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Reynolds, O’Connor are true stars of ‘Singin’ in the Rain’

PHOTO PROVIDED The poster for “Singin’ in the Rain” is shown.

Because I really love pulling complete 180s in life and in these columns… this week I’ll be reviewing a movie that was older than most of the cast of my previous review.

“Singin’ in the Rain” is a 1952 musical released by MGM and is considered one of the classics — even being spoofed in pop culture on more than one occasion.

The film stars Gene Kelly, Debbie Reynolds and Donald O’Connor as three performers who are attempting to create a “talkie” film for the first time in the late 1920s.

Kelly stars as Don Lockwood, a popular silent film star who is just a bit too caught up in his own ego. Going as far as to slightly (and I use that word sparingly) change up his backstory into how he got into acting in the first place.

Lockwood leads people to believe he was groomed for acting at a young age with his best friend Cosmo (O’Connor) — a musician and singer — coming along for the ride. Of course while Lockwood is telling this story and using his motto “Dignity, always dignity” you see flashbacks of a childhood spent getting kicked out bars, sneaking into movie theaters to watch productions and becoming a stunt double to start his acting career.

Lockwood is Hollywood’s hearthrob, paired with his supposed fiancee Lina Lamont (Jean Hagen), they seem to be riding the high only A-listers could dream of.

Following the premiere of their latest film, Lockwood and Cosmo are on their way to an after party when their car breaks down. A group of rabid fans soon start harassing Lockwood, going as far as to take “souvenirs” like pieces of his clothes (you can see why celebrities have body guards these days).

In an attempt to escape the crazy group of fans, Lockwood eventually ends up in a car driven by Kathy Selden (Reynolds) who is not impressed by the big headed actor in the slightest.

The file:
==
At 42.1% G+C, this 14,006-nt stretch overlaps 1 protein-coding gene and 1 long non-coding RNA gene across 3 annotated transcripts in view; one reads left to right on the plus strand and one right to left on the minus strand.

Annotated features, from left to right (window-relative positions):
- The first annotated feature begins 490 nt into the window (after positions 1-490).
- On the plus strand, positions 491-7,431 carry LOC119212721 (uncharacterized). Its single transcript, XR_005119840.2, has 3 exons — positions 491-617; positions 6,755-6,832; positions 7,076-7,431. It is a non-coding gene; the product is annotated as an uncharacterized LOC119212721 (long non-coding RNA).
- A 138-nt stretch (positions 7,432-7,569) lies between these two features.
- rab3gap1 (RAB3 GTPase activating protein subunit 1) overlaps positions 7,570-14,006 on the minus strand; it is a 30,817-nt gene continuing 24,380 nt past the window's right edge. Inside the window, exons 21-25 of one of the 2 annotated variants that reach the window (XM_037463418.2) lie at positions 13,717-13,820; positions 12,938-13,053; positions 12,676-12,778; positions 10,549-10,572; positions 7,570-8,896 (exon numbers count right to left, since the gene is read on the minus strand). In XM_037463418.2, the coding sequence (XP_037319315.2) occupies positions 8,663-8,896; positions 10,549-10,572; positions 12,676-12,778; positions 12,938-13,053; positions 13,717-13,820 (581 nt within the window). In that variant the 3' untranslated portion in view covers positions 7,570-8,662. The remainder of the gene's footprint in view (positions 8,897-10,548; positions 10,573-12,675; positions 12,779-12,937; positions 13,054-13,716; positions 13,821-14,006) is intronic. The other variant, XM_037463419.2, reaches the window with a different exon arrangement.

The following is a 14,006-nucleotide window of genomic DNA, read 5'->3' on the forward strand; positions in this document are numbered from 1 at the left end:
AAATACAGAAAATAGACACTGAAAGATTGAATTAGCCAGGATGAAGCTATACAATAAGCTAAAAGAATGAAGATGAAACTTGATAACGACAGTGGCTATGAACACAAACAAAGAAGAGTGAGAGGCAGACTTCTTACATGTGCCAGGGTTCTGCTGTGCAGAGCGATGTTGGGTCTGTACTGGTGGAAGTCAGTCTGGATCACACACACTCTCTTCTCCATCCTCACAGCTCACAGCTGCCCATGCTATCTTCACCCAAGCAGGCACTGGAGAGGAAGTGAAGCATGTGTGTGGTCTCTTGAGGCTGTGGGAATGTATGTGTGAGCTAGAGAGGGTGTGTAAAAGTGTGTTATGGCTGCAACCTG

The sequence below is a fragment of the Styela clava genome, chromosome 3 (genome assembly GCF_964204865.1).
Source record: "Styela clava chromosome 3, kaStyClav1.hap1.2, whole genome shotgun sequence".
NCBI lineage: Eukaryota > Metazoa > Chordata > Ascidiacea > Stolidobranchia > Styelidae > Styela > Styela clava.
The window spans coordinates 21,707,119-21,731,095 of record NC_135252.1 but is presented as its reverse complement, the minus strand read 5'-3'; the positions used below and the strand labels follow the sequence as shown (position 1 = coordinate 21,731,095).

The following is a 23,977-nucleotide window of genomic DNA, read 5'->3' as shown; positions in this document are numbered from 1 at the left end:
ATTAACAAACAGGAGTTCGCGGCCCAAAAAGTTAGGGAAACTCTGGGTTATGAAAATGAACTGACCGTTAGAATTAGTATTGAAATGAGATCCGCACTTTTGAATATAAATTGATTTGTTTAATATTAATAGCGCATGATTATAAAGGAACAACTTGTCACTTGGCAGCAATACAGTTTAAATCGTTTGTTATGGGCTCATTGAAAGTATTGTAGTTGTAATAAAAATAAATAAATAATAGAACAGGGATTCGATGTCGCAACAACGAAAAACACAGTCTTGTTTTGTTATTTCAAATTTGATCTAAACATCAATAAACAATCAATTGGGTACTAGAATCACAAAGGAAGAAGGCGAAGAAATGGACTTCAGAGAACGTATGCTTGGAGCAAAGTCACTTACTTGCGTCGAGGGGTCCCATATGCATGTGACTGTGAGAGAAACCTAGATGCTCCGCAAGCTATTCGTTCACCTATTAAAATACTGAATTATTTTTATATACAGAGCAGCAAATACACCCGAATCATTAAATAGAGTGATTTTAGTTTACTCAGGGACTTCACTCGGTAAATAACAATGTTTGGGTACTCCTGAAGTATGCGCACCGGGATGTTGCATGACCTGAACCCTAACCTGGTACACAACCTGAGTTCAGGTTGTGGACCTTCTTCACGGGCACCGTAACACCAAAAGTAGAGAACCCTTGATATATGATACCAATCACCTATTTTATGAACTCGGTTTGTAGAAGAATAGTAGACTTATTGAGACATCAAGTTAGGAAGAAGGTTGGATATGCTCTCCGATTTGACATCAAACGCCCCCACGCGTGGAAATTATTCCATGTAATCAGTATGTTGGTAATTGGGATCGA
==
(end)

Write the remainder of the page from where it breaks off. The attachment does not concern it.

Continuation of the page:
The pair trade insults — Kathy saying movies are all the same and Lockwood making jokes about her dreams of become a stage performer — before parting ways.

During the after party, R.F. Simpson (Millard Mitchell) the head of Monumental Pictures, shows a short clip of one of the first talking pictures.

Chaos ensues after the film when R.F. brings a group of dancers into the room to perform, one of which is Kathy much to Lockwood’s delight. Lockwood stops Kathy from leaving multiple times, obviously frustrating the poor girl (totally merited I think). In an attempt to get back at the smug actor, Kathy throws a pie in his direction. However, Lockwood dodges the projectile and it goes right into the face of an irate Lina.

Kathy rushes from the building, followed closely by Lockwood who is unable to catch her in time before she drives away. We later learn that Lina, jealous of the young woman, got her fired from her job as a performer.

A few weeks pass and Lockwood is unable to get the young aspiring star out of his mind. They’re paths cross again however when R.F. insists the company put together a “talkie” production to compete with fellow production company Warner Bros. who released smash hit “The Jazz Singer.” And so the idea of “The Dueling Caviler” was born.

During the process everyone realizes there’s a major hang up… Lina’s voice is not meant for the talking pictures. To her dialect coach’s dismay she still retains her Brooklyn style accent and she can’t seem to understand she must talk into a microphone during her performance.

After a terrible preview, Cosmo (who owns the brains between he and Lockwood) comes up with a brilliant idea to turn things around. He and Kathy suggest they turn the failing film into a musical and dub Kathy’s voice over Lina’s.

R.F. approves but warns the trio to never let Lina know that the object of her jealousy is behind the role.

I’ll stop there and let anyone who hasn’t seen the film learn how it ends.

I’ve got to be honest here. To me, however talented Kelly is in this film, he doesn’t hold a candle to O’Connor and Reynolds. This duo are the real stars of the film.

Anytime they’re on the screen they bring a fire and — in O’Connor’s case comedy — to it that really makes the performance. I’ll be even bolder and say that if there had to be a romance, one between these two would have been more intriguing.

I felt that they had a better connection than Reynolds had with Kelly. If I’m honest I just didn’t really like Kelly’s character all too much. Sure he changed some during the film but overall I just didn’t find Lockwood appealing in the least. He can sing and dance but he really wasn’t super involved in coming up with ideas throughout the film — that was Cosmo (the real hero of the film as far as I’m concerned).

My dislike of Lockwood aside, I really enjoyed this film. There’s a clear reason it’s a classic. Its musical numbers are catchy and memorable and the dance scenes are just over the top enough to be enjoyable without stepping into “oh god why?” territory. I should thank my grandmother who suggested this movie, among others, to review… so thank you!

“Singin’ in the Rain” is rated G and can be viewed on HBO Max with a subscription or rented from YouTube, Google Play, iTunes and Vudu.

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Laura Jameson is a staff reporter for The Express.

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